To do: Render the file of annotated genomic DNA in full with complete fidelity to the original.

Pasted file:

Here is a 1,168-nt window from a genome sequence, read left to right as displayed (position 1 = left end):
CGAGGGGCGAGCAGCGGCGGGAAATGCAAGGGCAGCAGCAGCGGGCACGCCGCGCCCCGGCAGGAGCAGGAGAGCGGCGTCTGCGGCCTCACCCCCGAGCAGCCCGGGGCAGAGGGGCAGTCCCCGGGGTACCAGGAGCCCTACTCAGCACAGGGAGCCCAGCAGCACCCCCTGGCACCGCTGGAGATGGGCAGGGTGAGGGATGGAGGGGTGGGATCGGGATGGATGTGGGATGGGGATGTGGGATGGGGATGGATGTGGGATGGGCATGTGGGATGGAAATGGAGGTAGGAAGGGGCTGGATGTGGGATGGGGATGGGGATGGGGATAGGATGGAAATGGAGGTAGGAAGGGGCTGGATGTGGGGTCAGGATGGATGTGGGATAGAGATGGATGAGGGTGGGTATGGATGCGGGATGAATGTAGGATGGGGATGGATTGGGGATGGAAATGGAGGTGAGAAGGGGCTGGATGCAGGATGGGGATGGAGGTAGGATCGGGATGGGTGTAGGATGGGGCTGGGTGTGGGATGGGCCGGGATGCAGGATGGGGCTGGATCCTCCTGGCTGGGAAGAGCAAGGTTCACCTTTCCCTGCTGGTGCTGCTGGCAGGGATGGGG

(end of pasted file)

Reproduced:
Here is a 1,168-nt window from a genome sequence, read left to right as displayed (position 1 = left end):
CGAGGGGCGAGCAGCGGCGGGAAATGCAAGGGCAGCAGCAGCGGGCACGCCGCGCCCCGGCAGGAGCAGGAGAGCGGCGTCTGCGGCCTCACCCCCGAGCAGCCCGGGGCAGAGGGGCAGTCCCCGGGGTACCAGGAGCCCTACTCAGCACAGGGAGCCCAGCAGCACCCCCTGGCACCGCTGGAGATGGGCAGGGTGAGGGATGGAGGGGTGGGATCGGGATGGATGTGGGATGGGGATGTGGGATGGGGATGGATGTGGGATGGGCATGTGGGATGGAAATGGAGGTAGGAAGGGGCTGGATGTGGGATGGGGATGGGGATGGGGATAGGATGGAAATGGAGGTAGGAAGGGGCTGGATGTGGGGTCAGGATGGATGTGGGATAGAGATGGATGAGGGTGGGTATGGATGCGGGATGAATGTAGGATGGGGATGGATTGGGGATGGAAATGGAGGTGAGAAGGGGCTGGATGCAGGATGGGGATGGAGGTAGGATCGGGATGGGTGTAGGATGGGGCTGGGTGTGGGATGGGCCGGGATGCAGGATGGGGCTGGATCCTCCTGGCTGGGAAGAGCAAGGTTCACCTTTCCCTGCTGGTGCTGCTGGCAGGGATGGGG